La Ripaille

Founder and owner Alain Laurent has helmed his tiny West Village restaurant for over 40 years. La Ripaille,” meaning “To Feast,” is an appropriate name for such a spot plating rich, if not decadent, French dishes. The kitchen’s highlights include the signature broccoli mousse in velvet butter lemon sauce, tiger shrimp in saffron sauce, and chicken in calvados and green apple sauce. But La Ripaille’s must-order dish is likely the escargot, removed from the shells and floating in an unexpected tomato basil cream sauce. The intimate, brick-walled dining room, quaint sidewalk seating area on Hudson, and friendly waitstaff elevate the cuisine all the more.

605 Hudson St

Café d’ Alsace

Almost every neighborhood has at least one French bistro, and on the Upper East Side, it’s this staple set in what was once Elaine’s, the storied celebrity hangout spotlighted in Woody Allen’s “Manhattan.” Occupying a space half a block away for 16 years, Café d’ Alsace shifted gears in 2021 when its building was slated to be demolished. The new location has a fresh, contemporary look but retains its Alsatian-inspired specialties, such as grilled artisan sausage, farmhouse chicken, and charcuterie, alongside French go-to’s like moulés frites. Beyond featuring an excellent wine list, the café is known for its extensive brew selection curated by a beer sommelier.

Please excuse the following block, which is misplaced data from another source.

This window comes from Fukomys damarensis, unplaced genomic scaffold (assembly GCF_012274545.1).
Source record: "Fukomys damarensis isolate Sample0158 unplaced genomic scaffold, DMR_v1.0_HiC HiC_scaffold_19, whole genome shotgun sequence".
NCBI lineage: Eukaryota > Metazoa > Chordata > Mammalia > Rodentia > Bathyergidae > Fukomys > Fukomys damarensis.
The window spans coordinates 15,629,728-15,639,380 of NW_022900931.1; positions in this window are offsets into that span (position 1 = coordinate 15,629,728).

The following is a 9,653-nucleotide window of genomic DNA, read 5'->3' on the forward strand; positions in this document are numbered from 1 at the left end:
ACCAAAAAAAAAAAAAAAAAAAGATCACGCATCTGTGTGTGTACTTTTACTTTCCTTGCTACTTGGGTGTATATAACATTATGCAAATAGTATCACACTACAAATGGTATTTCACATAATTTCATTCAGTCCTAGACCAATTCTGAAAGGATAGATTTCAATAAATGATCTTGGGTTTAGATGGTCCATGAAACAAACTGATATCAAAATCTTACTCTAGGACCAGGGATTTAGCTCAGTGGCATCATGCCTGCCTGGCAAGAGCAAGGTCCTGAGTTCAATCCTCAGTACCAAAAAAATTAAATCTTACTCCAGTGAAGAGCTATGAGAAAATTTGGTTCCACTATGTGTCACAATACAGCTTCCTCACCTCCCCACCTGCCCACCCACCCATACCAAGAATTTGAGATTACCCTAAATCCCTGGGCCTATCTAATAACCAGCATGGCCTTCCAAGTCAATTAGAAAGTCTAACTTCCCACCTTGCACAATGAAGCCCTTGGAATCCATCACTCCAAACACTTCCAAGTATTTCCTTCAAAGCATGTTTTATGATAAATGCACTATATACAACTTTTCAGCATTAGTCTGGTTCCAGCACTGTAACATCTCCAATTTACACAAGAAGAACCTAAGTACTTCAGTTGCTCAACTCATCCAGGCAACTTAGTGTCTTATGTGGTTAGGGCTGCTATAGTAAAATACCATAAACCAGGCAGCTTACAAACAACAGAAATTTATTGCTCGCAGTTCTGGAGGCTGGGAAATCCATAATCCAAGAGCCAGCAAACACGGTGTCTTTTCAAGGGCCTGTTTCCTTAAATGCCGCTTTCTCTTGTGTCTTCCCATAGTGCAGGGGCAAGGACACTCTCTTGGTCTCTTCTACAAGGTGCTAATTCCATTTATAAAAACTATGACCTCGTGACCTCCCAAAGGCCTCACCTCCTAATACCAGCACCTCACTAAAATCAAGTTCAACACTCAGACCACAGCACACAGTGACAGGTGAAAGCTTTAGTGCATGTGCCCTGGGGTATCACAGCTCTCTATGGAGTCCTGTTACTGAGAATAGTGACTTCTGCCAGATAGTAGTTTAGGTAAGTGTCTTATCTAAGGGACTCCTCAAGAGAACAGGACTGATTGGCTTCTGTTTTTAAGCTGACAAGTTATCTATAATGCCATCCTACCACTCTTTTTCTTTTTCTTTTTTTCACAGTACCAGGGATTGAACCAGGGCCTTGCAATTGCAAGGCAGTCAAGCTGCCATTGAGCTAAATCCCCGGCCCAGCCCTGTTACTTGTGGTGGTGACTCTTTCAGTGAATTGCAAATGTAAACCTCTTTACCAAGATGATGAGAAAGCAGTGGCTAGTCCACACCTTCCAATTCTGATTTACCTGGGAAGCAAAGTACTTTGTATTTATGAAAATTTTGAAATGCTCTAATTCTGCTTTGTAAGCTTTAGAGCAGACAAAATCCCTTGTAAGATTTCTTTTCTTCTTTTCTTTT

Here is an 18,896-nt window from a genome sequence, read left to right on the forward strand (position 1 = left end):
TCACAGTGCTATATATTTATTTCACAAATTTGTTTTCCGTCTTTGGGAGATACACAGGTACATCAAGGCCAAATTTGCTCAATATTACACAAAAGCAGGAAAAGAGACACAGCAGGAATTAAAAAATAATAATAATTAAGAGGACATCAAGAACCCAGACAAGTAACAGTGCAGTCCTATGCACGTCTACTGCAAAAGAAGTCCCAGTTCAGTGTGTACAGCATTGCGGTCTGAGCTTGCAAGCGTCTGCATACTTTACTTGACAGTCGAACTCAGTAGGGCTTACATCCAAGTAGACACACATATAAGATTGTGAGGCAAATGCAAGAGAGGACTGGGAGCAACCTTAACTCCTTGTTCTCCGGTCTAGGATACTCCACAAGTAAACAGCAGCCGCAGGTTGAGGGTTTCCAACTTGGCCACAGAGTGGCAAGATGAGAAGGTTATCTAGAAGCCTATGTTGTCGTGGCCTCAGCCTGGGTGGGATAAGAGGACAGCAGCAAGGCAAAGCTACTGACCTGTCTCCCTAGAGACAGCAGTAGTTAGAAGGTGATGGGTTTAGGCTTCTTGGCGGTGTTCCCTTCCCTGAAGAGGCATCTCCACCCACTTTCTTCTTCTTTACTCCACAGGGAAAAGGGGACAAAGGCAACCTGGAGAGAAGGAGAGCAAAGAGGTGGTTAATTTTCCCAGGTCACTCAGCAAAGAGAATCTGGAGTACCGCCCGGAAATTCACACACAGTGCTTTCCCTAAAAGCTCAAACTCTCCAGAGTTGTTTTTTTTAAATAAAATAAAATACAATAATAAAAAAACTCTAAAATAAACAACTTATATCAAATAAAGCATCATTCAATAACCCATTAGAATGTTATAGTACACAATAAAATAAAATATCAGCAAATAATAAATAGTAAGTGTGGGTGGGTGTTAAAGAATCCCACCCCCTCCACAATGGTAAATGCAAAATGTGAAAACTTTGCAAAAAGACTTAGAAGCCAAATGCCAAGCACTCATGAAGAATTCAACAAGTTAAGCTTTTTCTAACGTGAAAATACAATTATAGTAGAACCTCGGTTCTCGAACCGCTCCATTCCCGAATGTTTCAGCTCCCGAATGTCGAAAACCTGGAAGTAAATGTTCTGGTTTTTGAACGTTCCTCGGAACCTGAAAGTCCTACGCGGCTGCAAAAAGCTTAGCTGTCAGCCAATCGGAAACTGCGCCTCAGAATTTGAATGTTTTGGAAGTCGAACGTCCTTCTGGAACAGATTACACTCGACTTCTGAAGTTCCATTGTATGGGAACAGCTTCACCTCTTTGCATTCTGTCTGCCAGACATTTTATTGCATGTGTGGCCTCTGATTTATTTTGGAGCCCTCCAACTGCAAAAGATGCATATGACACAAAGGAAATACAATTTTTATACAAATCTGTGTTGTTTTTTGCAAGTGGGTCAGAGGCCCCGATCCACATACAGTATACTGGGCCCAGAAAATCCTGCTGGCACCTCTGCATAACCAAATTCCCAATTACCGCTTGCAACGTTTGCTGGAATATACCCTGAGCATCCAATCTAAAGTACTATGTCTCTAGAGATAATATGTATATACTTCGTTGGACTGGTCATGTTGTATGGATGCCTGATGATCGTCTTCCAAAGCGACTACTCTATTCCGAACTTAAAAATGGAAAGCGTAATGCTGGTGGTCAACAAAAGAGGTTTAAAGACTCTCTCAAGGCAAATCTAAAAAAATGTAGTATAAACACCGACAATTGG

1703 Second Ave

Amelie Bistro & Wine Bar